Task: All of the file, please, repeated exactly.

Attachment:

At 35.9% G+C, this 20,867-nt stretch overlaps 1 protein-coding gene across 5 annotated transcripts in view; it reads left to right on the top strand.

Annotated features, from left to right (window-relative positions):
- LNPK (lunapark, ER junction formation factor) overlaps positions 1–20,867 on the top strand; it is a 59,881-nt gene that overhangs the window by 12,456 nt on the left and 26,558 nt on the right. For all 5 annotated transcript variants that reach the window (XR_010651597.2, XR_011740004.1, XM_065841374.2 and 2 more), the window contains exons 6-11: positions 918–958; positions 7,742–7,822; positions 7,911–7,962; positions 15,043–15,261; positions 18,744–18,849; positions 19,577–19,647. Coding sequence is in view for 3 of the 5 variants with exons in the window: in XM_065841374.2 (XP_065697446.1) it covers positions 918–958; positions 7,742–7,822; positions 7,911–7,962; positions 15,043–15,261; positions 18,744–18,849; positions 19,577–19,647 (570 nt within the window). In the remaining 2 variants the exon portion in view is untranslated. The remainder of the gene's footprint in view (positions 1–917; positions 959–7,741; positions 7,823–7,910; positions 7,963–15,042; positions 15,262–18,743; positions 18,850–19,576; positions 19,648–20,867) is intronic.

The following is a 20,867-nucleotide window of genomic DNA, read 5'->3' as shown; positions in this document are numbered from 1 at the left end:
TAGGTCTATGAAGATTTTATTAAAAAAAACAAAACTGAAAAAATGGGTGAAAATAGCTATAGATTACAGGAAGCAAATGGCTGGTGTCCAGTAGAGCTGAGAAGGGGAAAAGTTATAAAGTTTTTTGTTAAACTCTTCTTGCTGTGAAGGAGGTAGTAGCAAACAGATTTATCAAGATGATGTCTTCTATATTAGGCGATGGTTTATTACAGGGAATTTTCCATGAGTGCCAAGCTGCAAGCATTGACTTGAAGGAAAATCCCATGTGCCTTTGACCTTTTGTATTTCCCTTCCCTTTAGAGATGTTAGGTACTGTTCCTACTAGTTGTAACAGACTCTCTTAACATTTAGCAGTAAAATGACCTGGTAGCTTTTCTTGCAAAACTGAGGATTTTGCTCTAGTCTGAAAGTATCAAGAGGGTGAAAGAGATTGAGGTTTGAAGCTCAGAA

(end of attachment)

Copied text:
At 35.9% G+C, this 20,867-nt stretch overlaps 1 protein-coding gene across 5 annotated transcripts in view; it reads left to right on the top strand.

Annotated features, from left to right (window-relative positions):
- LNPK (lunapark, ER junction formation factor) overlaps positions 1–20,867 on the top strand; it is a 59,881-nt gene that overhangs the window by 12,456 nt on the left and 26,558 nt on the right. For all 5 annotated transcript variants that reach the window (XR_010651597.2, XR_011740004.1, XM_065841374.2 and 2 more), the window contains exons 6-11: positions 918–958; positions 7,742–7,822; positions 7,911–7,962; positions 15,043–15,261; positions 18,744–18,849; positions 19,577–19,647. Coding sequence is in view for 3 of the 5 variants with exons in the window: in XM_065841374.2 (XP_065697446.1) it covers positions 918–958; positions 7,742–7,822; positions 7,911–7,962; positions 15,043–15,261; positions 18,744–18,849; positions 19,577–19,647 (570 nt within the window). In the remaining 2 variants the exon portion in view is untranslated. The remainder of the gene's footprint in view (positions 1–917; positions 959–7,741; positions 7,823–7,910; positions 7,963–15,042; positions 15,262–18,743; positions 18,850–19,576; positions 19,648–20,867) is intronic.

The following is a 20,867-nucleotide window of genomic DNA, read 5'->3' as shown; positions in this document are numbered from 1 at the left end:
TAGGTCTATGAAGATTTTATTAAAAAAAACAAAACTGAAAAAATGGGTGAAAATAGCTATAGATTACAGGAAGCAAATGGCTGGTGTCCAGTAGAGCTGAGAAGGGGAAAAGTTATAAAGTTTTTTGTTAAACTCTTCTTGCTGTGAAGGAGGTAGTAGCAAACAGATTTATCAAGATGATGTCTTCTATATTAGGCGATGGTTTATTACAGGGAATTTTCCATGAGTGCCAAGCTGCAAGCATTGACTTGAAGGAAAATCCCATGTGCCTTTGACCTTTTGTATTTCCCTTCCCTTTAGAGATGTTAGGTACTGTTCCTACTAGTTGTAACAGACTCTCTTAACATTTAGCAGTAAAATGACCTGGTAGCTTTTCTTGCAAAACTGAGGATTTTGCTCTAGTCTGAAAGTATCAAGAGGGTGAAAGAGATTGAGGTTTGAAGCTCAGAA